- May a fiscal agent both procure (or otherwise have involvement with) a one-stop operator solicitation, and also bid on a one-stop operator contract?
No. The conflict of interest provisions outlined in TEGL No. 15-16 apply to all competitions to select an OSO. While in general, a local WDB can direct a fiscal agent to procure contracts, pursuant to 20 CFR 679.420(c) (1), a fiscal agent that has been directed to procure contracts for a OSO cannot also participate as a competitor (i.e., submit a bid or proposal) in the OSO competition. TEGL 15-16 requires that when a local WDB chooses to select an outside entity to conduct all or part of the one-stop operator competition, that the outside entity chosen must be an independent organization. A fiscal agent cannot be party to the development and drafting of a RFP/IFB if it intends to bid or submit a proposal to become the OSO.
- What are the roles of and functions of the chief elected official, local fiscal agent, the one-stop operator and the local WDB?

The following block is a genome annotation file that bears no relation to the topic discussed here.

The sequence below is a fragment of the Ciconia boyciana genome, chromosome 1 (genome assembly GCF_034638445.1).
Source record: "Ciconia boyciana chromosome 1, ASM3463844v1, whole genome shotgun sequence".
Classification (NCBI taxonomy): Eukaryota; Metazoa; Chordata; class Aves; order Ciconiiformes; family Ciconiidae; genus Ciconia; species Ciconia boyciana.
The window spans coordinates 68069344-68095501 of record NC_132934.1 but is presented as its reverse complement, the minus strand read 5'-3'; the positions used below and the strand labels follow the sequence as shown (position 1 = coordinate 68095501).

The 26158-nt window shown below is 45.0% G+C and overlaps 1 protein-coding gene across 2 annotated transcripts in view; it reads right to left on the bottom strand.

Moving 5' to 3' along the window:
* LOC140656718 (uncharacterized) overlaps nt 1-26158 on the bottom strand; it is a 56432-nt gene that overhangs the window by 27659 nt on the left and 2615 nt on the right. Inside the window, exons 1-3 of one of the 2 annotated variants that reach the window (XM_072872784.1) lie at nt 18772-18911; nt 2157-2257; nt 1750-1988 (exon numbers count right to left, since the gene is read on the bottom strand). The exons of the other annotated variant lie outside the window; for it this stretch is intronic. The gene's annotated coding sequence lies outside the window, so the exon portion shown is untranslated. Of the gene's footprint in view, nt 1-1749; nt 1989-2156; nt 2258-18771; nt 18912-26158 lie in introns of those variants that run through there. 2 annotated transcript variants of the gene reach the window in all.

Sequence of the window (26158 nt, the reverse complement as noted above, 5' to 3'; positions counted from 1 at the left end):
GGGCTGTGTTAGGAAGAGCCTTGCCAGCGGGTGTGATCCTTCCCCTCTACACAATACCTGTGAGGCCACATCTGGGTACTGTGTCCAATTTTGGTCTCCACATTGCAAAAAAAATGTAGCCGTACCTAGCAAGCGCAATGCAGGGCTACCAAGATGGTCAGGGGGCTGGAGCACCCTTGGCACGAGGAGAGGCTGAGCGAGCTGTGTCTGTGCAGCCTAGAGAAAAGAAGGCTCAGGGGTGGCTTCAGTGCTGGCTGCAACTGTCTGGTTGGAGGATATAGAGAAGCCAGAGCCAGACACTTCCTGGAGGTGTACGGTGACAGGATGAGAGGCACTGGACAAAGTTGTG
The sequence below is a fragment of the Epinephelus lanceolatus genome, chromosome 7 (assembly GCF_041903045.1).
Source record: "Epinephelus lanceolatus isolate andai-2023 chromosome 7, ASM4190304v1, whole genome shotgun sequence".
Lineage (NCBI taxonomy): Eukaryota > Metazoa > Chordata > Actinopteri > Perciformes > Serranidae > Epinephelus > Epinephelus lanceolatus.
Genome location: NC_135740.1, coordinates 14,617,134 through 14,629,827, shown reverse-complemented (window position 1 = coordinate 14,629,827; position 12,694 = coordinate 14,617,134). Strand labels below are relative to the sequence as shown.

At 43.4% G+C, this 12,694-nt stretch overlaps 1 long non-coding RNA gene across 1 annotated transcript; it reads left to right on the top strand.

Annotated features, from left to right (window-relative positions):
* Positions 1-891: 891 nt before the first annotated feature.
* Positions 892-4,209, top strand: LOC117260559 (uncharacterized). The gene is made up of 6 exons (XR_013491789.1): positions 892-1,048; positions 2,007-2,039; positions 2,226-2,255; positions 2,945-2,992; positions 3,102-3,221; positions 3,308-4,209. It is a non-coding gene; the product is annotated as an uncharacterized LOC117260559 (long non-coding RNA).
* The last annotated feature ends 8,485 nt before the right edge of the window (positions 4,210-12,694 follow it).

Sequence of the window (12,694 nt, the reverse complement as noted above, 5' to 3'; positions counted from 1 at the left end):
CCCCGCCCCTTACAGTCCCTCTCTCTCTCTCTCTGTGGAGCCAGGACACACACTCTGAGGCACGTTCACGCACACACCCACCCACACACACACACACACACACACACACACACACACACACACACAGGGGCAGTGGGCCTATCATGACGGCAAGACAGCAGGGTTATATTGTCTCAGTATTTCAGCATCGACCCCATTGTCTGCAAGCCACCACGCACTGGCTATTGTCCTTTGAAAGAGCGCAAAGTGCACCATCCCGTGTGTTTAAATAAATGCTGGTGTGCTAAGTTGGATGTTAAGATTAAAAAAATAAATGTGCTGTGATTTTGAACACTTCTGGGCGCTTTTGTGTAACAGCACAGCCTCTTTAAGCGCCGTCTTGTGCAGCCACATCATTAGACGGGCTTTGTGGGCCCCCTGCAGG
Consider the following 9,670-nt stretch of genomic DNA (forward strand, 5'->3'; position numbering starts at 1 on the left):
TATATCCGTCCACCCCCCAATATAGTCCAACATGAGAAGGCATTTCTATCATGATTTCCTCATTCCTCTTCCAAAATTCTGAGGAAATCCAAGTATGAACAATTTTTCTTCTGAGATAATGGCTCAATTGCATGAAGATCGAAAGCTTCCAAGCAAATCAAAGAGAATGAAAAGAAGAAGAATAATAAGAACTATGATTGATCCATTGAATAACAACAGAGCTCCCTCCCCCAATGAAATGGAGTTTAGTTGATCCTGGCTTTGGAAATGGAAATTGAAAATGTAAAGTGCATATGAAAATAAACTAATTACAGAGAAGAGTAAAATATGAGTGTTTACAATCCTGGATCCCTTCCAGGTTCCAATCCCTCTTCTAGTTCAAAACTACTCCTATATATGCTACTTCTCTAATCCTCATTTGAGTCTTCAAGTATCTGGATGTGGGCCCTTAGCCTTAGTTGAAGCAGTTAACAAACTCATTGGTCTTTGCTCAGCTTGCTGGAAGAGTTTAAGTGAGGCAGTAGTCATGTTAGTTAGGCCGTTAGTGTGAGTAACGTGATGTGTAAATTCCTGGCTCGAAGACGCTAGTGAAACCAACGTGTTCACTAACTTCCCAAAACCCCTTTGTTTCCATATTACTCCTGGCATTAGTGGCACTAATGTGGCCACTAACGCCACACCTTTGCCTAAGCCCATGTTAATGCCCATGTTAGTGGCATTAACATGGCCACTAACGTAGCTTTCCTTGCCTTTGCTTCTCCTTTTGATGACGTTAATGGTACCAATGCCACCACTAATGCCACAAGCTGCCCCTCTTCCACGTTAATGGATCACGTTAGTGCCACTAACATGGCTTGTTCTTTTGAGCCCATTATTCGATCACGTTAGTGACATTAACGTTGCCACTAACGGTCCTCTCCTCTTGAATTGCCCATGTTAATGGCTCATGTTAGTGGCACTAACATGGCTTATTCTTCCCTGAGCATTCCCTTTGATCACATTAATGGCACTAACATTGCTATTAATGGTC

Chief Elected Official: The CEO (or Governor, where the Governor serves as the local grant recipient for a local area) may designate a fiscal agent to assist in the administration of grant funds. If a fiscal agent is designated, the CEO must ensure its roles and responsibilities are clearly defined. The roles the CEO may designate to the fiscal agent generally include accounting and funds management functions, as listed in 20 CFR 679.420(b), rather than policy or service delivery (except that a fiscal agent may be a provider of youth workforce investment activities, pursuant to 20 CFR 681.400(a), as described more fully in TEGL No. 21-16).